to the surface every afternoon. She pairs them with pencil skirts
to wear to Mass and frequent meetings with Sister Ann regarding
her five sons, then in the evenings to show houses to couples
with smaller families and bigger bank accounts than her own.
She saves her three-inch peep-toes for Christmas and weddings,
watches her granddaughters teeter in them on the red living room
carpet. Years later, her youngest daughter "forgets" to pack
her collection, sending her to assisted living with slippers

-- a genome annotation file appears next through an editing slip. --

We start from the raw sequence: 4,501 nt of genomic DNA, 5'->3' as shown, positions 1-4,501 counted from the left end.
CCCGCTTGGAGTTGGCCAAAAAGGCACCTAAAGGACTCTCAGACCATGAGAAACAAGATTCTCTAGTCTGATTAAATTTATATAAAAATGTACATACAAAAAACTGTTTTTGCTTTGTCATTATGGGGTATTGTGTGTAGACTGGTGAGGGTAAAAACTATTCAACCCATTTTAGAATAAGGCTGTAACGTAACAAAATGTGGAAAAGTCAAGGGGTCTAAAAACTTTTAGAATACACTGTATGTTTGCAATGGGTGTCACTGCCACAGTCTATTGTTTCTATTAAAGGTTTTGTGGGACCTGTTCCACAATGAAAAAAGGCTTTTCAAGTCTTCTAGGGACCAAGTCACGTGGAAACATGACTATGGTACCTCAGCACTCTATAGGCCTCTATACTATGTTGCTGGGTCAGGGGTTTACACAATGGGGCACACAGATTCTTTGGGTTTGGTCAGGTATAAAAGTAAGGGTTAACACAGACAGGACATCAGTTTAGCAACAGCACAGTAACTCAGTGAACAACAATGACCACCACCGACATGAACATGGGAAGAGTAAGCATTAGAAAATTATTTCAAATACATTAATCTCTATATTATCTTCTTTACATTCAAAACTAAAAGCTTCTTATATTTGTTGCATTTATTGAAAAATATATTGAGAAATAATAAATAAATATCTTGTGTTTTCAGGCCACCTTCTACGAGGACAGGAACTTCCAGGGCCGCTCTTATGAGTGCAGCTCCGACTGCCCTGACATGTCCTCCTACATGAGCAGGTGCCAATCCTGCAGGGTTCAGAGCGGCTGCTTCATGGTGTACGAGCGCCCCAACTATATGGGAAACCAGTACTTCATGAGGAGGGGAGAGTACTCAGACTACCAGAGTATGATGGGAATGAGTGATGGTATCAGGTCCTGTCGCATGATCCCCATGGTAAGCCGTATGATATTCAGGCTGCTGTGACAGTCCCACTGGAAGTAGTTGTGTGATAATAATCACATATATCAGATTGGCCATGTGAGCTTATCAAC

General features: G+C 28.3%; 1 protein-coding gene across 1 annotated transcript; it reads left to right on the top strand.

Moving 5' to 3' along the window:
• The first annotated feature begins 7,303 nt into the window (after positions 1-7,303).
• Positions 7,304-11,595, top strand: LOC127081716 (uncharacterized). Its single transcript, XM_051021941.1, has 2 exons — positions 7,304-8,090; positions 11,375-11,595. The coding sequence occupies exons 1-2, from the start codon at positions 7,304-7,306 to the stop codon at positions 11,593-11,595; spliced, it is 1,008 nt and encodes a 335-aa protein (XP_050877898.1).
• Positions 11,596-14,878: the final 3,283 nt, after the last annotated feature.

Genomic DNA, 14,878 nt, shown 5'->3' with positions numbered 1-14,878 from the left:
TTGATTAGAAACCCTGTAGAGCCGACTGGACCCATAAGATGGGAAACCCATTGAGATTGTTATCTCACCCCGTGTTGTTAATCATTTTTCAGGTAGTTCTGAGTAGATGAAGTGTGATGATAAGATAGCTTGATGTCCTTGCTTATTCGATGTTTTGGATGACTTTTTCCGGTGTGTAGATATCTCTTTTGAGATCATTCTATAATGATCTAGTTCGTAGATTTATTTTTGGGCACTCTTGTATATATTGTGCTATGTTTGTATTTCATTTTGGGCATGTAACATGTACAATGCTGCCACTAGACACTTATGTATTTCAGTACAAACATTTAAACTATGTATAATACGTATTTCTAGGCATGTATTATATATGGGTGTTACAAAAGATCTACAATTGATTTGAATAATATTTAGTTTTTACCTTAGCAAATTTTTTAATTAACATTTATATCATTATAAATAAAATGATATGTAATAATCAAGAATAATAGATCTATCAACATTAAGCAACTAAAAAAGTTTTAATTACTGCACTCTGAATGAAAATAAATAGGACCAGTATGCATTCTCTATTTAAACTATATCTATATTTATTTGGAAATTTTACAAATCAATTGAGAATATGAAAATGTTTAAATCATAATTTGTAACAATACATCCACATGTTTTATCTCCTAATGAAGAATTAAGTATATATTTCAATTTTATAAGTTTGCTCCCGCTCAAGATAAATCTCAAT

and white Keds. At her funeral, daughters and granddaughters
process through rows of marble headstones, wobbling over gravel,
sinking into wet grass in stout rectangles, stalactite stilettos. Wedges
and platforms. Leather Mary Janes soft as whispered words, cranberry
patent slingbacks. Later, they toss them onto sand, a collage with black
size fives at its center, then run to the water's edge. Their silence is cut
by a gull's call, the hiss of grey waves washing over bare feet.